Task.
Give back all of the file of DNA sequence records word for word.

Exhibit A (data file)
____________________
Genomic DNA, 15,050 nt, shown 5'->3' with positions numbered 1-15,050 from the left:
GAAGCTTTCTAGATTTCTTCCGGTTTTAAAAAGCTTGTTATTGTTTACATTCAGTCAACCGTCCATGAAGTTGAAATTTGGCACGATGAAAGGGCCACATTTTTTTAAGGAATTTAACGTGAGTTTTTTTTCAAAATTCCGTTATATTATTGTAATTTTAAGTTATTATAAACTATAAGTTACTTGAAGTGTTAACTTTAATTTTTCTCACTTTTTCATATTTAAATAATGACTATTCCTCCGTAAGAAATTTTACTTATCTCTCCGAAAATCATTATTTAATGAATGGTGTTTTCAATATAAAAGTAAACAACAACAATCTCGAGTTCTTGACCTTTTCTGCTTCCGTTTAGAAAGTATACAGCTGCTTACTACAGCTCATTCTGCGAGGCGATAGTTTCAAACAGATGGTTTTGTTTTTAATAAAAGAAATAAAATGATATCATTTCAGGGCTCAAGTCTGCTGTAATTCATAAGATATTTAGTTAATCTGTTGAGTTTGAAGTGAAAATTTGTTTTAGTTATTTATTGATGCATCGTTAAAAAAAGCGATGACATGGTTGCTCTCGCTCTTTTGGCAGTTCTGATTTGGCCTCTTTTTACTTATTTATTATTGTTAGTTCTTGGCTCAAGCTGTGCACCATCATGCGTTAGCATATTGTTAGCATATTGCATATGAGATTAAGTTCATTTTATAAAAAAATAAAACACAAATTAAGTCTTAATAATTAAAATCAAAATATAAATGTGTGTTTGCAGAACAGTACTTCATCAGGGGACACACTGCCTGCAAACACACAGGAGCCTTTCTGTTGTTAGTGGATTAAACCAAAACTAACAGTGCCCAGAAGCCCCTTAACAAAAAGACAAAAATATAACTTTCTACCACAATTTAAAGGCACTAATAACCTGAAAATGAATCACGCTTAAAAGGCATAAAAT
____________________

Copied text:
Genomic DNA, 15,050 nt, shown 5'->3' with positions numbered 1-15,050 from the left:
GAAGCTTTCTAGATTTCTTCCGGTTTTAAAAAGCTTGTTATTGTTTACATTCAGTCAACCGTCCATGAAGTTGAAATTTGGCACGATGAAAGGGCCACATTTTTTTAAGGAATTTAACGTGAGTTTTTTTTCAAAATTCCGTTATATTATTGTAATTTTAAGTTATTATAAACTATAAGTTACTTGAAGTGTTAACTTTAATTTTTCTCACTTTTTCATATTTAAATAATGACTATTCCTCCGTAAGAAATTTTACTTATCTCTCCGAAAATCATTATTTAATGAATGGTGTTTTCAATATAAAAGTAAACAACAACAATCTCGAGTTCTTGACCTTTTCTGCTTCCGTTTAGAAAGTATACAGCTGCTTACTACAGCTCATTCTGCGAGGCGATAGTTTCAAACAGATGGTTTTGTTTTTAATAAAAGAAATAAAATGATATCATTTCAGGGCTCAAGTCTGCTGTAATTCATAAGATATTTAGTTAATCTGTTGAGTTTGAAGTGAAAATTTGTTTTAGTTATTTATTGATGCATCGTTAAAAAAAGCGATGACATGGTTGCTCTCGCTCTTTTGGCAGTTCTGATTTGGCCTCTTTTTACTTATTTATTATTGTTAGTTCTTGGCTCAAGCTGTGCACCATCATGCGTTAGCATATTGTTAGCATATTGCATATGAGATTAAGTTCATTTTATAAAAAAATAAAACACAAATTAAGTCTTAATAATTAAAATCAAAATATAAATGTGTGTTTGCAGAACAGTACTTCATCAGGGGACACACTGCCTGCAAACACACAGGAGCCTTTCTGTTGTTAGTGGATTAAACCAAAACTAACAGTGCCCAGAAGCCCCTTAACAAAAAGACAAAAATATAACTTTCTACCACAATTTAAAGGCACTAATAACCTGAAAATGAATCACGCTTAAAAGGCATAAAAT